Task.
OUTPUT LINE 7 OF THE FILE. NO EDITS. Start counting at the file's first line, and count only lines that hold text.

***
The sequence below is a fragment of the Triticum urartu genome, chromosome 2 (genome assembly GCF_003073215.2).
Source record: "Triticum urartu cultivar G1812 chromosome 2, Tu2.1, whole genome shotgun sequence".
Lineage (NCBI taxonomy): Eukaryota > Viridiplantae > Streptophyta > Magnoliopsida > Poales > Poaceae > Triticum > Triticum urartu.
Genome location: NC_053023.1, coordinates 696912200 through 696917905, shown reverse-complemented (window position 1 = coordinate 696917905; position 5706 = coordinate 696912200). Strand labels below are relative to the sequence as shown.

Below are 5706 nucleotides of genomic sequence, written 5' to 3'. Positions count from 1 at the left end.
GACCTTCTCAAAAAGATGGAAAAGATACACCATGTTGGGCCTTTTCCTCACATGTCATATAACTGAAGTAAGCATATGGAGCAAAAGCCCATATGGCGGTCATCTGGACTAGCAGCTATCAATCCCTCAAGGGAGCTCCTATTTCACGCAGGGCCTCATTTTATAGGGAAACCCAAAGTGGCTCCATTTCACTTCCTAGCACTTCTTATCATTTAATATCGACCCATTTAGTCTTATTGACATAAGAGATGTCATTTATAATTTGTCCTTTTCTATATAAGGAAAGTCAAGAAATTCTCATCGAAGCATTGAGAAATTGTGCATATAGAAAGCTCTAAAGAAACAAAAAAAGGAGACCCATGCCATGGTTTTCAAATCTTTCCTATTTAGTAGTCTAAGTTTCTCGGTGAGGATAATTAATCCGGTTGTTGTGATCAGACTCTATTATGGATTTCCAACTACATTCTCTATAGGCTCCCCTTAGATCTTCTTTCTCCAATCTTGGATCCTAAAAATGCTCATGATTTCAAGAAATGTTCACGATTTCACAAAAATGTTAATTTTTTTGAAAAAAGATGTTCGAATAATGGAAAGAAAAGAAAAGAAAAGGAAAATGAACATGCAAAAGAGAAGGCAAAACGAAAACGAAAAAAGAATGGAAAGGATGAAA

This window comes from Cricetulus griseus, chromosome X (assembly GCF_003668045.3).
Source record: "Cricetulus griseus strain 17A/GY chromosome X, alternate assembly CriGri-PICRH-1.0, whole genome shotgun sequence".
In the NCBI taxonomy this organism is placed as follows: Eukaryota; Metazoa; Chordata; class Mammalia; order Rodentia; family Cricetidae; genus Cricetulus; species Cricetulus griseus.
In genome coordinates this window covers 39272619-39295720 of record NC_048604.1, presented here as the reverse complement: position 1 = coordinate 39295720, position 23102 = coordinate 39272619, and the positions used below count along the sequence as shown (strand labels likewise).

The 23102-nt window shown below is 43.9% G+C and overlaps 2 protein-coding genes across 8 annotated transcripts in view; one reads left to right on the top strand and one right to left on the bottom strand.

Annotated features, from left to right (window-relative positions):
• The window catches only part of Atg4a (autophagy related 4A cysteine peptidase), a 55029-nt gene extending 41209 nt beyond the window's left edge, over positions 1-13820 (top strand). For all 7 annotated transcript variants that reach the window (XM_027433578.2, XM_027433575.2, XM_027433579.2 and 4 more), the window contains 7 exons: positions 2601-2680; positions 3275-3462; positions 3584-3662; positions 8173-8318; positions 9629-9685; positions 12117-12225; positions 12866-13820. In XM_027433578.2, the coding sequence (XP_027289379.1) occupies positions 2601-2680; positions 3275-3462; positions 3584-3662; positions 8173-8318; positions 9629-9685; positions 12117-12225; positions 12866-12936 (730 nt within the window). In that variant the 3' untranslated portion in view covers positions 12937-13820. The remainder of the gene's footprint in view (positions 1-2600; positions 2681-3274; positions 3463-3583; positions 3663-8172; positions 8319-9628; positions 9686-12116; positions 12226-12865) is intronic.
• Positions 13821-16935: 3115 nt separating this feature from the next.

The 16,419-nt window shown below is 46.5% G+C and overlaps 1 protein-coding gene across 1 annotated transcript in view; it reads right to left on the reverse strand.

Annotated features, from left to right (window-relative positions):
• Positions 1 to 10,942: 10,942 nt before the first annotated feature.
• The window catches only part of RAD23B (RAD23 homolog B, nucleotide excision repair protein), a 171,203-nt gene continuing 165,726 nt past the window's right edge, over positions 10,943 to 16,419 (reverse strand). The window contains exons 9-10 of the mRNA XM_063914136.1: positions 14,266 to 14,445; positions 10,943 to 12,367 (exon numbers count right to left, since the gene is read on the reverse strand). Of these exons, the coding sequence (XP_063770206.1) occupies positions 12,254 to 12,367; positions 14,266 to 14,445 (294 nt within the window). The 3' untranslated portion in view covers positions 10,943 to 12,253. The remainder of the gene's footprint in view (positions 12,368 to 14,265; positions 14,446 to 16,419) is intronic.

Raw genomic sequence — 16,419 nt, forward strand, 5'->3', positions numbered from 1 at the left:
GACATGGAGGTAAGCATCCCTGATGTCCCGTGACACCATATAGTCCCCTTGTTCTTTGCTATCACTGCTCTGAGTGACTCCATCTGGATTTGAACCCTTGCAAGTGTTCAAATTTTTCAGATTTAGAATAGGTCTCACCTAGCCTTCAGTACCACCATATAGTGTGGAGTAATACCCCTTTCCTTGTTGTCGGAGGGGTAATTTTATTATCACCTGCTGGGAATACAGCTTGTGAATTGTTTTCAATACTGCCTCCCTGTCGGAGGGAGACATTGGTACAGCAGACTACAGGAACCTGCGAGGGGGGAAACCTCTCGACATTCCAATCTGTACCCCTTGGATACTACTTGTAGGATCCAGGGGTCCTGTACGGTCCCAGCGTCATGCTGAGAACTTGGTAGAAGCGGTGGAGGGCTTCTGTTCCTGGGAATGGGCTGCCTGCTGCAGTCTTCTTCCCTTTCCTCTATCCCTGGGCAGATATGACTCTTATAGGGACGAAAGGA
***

This window comes from Cricetulus griseus, chromosome X (assembly GCF_003668045.3).